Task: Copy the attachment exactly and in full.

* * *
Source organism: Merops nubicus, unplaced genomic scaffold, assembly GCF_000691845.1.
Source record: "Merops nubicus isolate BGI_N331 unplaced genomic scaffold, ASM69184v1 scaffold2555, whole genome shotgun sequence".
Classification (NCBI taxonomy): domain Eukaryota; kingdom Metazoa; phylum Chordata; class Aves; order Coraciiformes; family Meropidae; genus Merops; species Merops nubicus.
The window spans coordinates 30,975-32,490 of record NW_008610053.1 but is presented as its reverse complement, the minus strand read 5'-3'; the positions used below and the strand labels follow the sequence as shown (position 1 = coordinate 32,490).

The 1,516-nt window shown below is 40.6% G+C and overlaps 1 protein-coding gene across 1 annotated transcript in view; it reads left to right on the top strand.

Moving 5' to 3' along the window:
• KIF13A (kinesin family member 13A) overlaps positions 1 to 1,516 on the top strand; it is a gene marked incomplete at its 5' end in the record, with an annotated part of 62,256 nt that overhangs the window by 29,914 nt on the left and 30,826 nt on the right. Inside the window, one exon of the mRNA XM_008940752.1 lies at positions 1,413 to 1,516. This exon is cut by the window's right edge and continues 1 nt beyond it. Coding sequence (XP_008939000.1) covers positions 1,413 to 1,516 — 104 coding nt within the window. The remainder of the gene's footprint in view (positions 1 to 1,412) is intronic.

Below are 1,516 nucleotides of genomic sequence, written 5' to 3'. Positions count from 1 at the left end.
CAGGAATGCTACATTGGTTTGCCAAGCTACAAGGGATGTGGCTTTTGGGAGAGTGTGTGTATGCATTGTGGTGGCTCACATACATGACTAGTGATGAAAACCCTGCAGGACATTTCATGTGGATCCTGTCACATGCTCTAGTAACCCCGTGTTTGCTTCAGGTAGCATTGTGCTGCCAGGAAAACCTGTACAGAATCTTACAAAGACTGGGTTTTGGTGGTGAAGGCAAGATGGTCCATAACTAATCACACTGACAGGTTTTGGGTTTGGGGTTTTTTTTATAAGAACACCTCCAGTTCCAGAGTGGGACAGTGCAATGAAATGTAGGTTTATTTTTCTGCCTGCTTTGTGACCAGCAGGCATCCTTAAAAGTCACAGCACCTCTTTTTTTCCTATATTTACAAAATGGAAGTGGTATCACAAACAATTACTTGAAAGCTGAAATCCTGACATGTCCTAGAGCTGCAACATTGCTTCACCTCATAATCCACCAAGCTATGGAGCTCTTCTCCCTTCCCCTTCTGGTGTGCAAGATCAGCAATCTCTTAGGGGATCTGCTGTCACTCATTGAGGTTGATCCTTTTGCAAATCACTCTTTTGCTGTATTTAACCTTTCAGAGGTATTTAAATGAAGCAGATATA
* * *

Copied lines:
Source organism: Merops nubicus, unplaced genomic scaffold, assembly GCF_000691845.1.
Source record: "Merops nubicus isolate BGI_N331 unplaced genomic scaffold, ASM69184v1 scaffold2555, whole genome shotgun sequence".
Classification (NCBI taxonomy): domain Eukaryota; kingdom Metazoa; phylum Chordata; class Aves; order Coraciiformes; family Meropidae; genus Merops; species Merops nubicus.
The window spans coordinates 30,975-32,490 of record NW_008610053.1 but is presented as its reverse complement, the minus strand read 5'-3'; the positions used below and the strand labels follow the sequence as shown (position 1 = coordinate 32,490).

The 1,516-nt window shown below is 40.6% G+C and overlaps 1 protein-coding gene across 1 annotated transcript in view; it reads left to right on the top strand.

Moving 5' to 3' along the window:
• KIF13A (kinesin family member 13A) overlaps positions 1 to 1,516 on the top strand; it is a gene marked incomplete at its 5' end in the record, with an annotated part of 62,256 nt that overhangs the window by 29,914 nt on the left and 30,826 nt on the right. Inside the window, one exon of the mRNA XM_008940752.1 lies at positions 1,413 to 1,516. This exon is cut by the window's right edge and continues 1 nt beyond it. Coding sequence (XP_008939000.1) covers positions 1,413 to 1,516 — 104 coding nt within the window. The remainder of the gene's footprint in view (positions 1 to 1,412) is intronic.

Below are 1,516 nucleotides of genomic sequence, written 5' to 3'. Positions count from 1 at the left end.
CAGGAATGCTACATTGGTTTGCCAAGCTACAAGGGATGTGGCTTTTGGGAGAGTGTGTGTATGCATTGTGGTGGCTCACATACATGACTAGTGATGAAAACCCTGCAGGACATTTCATGTGGATCCTGTCACATGCTCTAGTAACCCCGTGTTTGCTTCAGGTAGCATTGTGCTGCCAGGAAAACCTGTACAGAATCTTACAAAGACTGGGTTTTGGTGGTGAAGGCAAGATGGTCCATAACTAATCACACTGACAGGTTTTGGGTTTGGGGTTTTTTTTATAAGAACACCTCCAGTTCCAGAGTGGGACAGTGCAATGAAATGTAGGTTTATTTTTCTGCCTGCTTTGTGACCAGCAGGCATCCTTAAAAGTCACAGCACCTCTTTTTTTCCTATATTTACAAAATGGAAGTGGTATCACAAACAATTACTTGAAAGCTGAAATCCTGACATGTCCTAGAGCTGCAACATTGCTTCACCTCATAATCCACCAAGCTATGGAGCTCTTCTCCCTTCCCCTTCTGGTGTGCAAGATCAGCAATCTCTTAGGGGATCTGCTGTCACTCATTGAGGTTGATCCTTTTGCAAATCACTCTTTTGCTGTATTTAACCTTTCAGAGGTATTTAAATGAAGCAGATATA